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WORLDCRUNCH

Columbus Statue In Mexico City Is Coming Back — Quietly

Target of vandalism and anti-colonial protests, the Christopher Columbus statue in the emblematic Plaza Colón (Columbus Place) lost its place to an indigenous woman statue. But now officials have voted to put it back up in a quiet and chic district called Polanco.

Columbus Statue In Mexico City Is Coming Back — Quietly

File: Monument to Christopher Columbus (Buenavista, Ciudad de México).jpg ...

Alidad Vassigh

MEXICO CITY — Christopher Columbus, the 15th century "discoverer" of the Americas, has recently been having a bad run in the Western Hemisphere, among the European conquerors getting a bitter anti-colonial reassessment of their supposed heroic role in history. In Mexico City, authorities recently decided not to restore the prominent Columbus statue to the spot it had occupied since the 19th century, after it was taken down for repairs in October 2020.

Now, Mexico's Council of Monuments, a state body, decided unanimously to move Columbus from the emblematic Plaza Colón (Columbus Place) along the city's most prestigious avenue, to a quieter, residential district called Polanco, the Heraldo de México daily reported.

The statue, which was made in Paris and had become the target of sometimes political graffiti and vandalism in the 1990s, became a touchstone as part of the worldwide Black Lives Matter last year. Now officials have sought to keep Columbus in a public space, but take away much of his spotlight: the spot in Parque América was chosen over 20 other possibilities, in part as this area has the capital's lowest vandalism figure — at least so far. Polanco is a wealthy residential zone that includes embassies, and it may be no coincidence here that it has a greater proportion of residents of Spanish or European origins.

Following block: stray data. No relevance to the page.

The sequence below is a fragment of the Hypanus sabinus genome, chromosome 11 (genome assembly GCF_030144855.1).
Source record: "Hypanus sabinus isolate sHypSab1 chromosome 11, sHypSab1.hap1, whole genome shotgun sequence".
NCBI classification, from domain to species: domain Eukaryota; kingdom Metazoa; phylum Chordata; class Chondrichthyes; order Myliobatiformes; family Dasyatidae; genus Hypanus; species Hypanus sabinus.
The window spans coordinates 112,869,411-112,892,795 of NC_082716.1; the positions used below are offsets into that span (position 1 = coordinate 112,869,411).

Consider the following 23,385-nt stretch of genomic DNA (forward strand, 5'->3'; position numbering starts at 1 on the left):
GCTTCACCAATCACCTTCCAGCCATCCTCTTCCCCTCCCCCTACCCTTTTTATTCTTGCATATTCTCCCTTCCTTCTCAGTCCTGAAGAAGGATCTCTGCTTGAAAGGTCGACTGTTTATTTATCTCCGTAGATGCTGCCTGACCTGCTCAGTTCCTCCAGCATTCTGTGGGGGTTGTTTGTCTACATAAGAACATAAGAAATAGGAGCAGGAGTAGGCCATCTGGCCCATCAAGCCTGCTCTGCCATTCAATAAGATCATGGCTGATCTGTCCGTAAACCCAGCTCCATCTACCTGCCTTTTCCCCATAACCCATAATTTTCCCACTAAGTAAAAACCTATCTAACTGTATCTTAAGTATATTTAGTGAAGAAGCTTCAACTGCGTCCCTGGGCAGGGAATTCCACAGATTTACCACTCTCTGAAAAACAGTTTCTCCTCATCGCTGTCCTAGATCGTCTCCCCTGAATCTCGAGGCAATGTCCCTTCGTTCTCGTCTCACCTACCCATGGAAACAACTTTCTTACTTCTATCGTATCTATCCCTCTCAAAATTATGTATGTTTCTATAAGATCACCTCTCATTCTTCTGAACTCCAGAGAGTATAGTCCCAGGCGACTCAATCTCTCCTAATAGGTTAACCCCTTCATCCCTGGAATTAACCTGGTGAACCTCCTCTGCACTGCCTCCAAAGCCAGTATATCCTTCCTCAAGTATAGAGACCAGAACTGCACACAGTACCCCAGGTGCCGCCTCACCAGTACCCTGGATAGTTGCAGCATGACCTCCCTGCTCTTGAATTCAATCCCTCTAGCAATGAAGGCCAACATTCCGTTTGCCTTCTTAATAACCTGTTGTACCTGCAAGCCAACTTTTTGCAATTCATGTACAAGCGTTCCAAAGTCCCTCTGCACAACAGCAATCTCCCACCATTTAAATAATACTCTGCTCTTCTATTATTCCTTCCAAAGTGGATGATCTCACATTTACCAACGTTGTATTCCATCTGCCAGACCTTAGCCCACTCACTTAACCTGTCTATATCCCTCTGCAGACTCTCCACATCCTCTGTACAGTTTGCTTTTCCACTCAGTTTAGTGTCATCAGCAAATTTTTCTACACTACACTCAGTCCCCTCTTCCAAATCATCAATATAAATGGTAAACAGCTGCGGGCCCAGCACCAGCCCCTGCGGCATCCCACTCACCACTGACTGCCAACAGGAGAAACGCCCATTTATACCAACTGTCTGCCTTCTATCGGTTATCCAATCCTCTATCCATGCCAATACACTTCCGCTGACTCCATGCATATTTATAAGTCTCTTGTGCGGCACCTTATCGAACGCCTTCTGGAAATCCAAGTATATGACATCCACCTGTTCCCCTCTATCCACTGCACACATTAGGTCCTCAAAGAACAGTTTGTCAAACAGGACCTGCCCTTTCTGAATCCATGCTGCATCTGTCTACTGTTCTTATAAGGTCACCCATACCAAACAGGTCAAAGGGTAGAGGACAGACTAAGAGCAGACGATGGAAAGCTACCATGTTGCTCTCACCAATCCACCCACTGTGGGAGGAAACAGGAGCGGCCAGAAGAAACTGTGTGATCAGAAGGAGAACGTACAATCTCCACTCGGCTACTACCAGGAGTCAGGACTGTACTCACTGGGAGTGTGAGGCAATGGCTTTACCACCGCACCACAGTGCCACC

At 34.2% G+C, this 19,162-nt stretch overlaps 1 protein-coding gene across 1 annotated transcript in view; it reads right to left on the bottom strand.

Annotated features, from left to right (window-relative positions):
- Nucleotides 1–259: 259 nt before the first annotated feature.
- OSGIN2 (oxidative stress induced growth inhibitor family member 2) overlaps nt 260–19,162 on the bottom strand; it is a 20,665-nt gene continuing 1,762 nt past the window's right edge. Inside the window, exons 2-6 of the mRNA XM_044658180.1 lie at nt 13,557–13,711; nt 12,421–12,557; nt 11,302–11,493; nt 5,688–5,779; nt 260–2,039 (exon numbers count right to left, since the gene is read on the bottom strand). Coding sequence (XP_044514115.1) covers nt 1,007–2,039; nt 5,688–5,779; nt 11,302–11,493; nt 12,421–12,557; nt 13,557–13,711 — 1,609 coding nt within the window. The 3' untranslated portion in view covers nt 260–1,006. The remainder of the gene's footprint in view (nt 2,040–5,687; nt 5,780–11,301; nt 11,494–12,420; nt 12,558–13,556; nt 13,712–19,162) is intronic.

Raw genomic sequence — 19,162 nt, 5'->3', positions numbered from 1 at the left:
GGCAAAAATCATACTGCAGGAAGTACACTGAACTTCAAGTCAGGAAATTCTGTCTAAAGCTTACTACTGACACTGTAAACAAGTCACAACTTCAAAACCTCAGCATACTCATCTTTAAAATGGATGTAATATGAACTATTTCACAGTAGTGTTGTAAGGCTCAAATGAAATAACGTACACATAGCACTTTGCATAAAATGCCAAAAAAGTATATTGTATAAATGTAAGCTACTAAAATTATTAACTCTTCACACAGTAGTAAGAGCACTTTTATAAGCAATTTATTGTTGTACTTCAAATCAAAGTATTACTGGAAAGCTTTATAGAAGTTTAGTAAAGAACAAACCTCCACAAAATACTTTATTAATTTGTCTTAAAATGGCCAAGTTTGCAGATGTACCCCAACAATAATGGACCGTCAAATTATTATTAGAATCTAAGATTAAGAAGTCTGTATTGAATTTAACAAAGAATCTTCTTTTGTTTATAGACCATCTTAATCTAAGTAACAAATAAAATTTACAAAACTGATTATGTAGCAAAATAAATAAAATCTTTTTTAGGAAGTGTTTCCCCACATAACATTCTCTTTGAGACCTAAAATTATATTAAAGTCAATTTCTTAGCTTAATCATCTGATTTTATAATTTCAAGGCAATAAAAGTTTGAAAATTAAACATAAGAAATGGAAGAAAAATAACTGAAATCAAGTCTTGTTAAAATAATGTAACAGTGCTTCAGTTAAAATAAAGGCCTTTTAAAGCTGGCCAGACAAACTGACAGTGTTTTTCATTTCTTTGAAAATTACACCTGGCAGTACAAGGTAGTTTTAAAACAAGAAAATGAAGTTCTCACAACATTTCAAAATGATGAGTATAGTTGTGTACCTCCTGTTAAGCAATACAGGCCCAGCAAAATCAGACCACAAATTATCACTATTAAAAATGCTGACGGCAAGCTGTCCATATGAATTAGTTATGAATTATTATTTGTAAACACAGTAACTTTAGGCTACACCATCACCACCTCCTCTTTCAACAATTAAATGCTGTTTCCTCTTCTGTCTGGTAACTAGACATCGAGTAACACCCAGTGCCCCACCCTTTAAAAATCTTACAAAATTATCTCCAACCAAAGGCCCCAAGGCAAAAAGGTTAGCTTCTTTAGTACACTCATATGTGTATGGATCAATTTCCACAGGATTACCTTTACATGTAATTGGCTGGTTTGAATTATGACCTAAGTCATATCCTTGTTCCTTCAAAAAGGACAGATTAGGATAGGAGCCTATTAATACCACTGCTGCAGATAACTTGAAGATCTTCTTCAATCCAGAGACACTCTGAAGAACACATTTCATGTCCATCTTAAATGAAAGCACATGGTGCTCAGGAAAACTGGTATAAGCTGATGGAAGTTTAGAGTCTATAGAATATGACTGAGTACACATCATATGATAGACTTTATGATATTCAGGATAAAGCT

For the Plaza Colón, the city wants instead a monument to commemorate native Mexican women, though that has proved as divisive as Columbus's removal. A sculpture initially chosen, named Tlali, is being shelved, as critics said it was the work of a white, male artist with a Spanish name, Pedro Reyes, and chosen without consultations. Reyes recently insisted the principal challenge in this project was in fact aesthetic, not political. That may be the hardest case of all to make.

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Society

Now They're Diagnosing Burnout's Never-Quit Cousin: Burn-On

Feeling overworked but not yet burned out? Often the problem is “burn-on,” an under-researched phenomenon whose sufferers desperately struggle to keep up and meet their own expectations — with dangerous consequences for their health.

Now They're Diagnosing Burnout's Never-Quit Cousin: Burn-On

Burn-out is the result of sustained periods of stress at work

Beate Strobel

At first glance, Mr L seems to be a successful man with a well-rounded life: middle management, happily married, father of two. If you ask him how he is, he responds with a smile and a “Fine thanks”. But everything is not fine. When he was admitted to the psychosomatic clinic Kloster Diessen, Mr L described his emotional life as hollow and empty.

Although outwardly he is still putting on a good face, he has been privately struggling for some time. Everything that used to bring him joy and fun has become simply another chore. He can hardly remember what it feels like to enjoy his life.

For psychotherapist Professor Bert te Wildt, who heads the psychosomatic clinic in Ammersee in Bavaria, Germany, the symptoms of Patient L. make him a prime example of a new and so far under-researched syndrome, that he calls “burn-on”. Working with psychologist Timo Schiele, he has published his findings about the phenomenon in a book, Burn-On.

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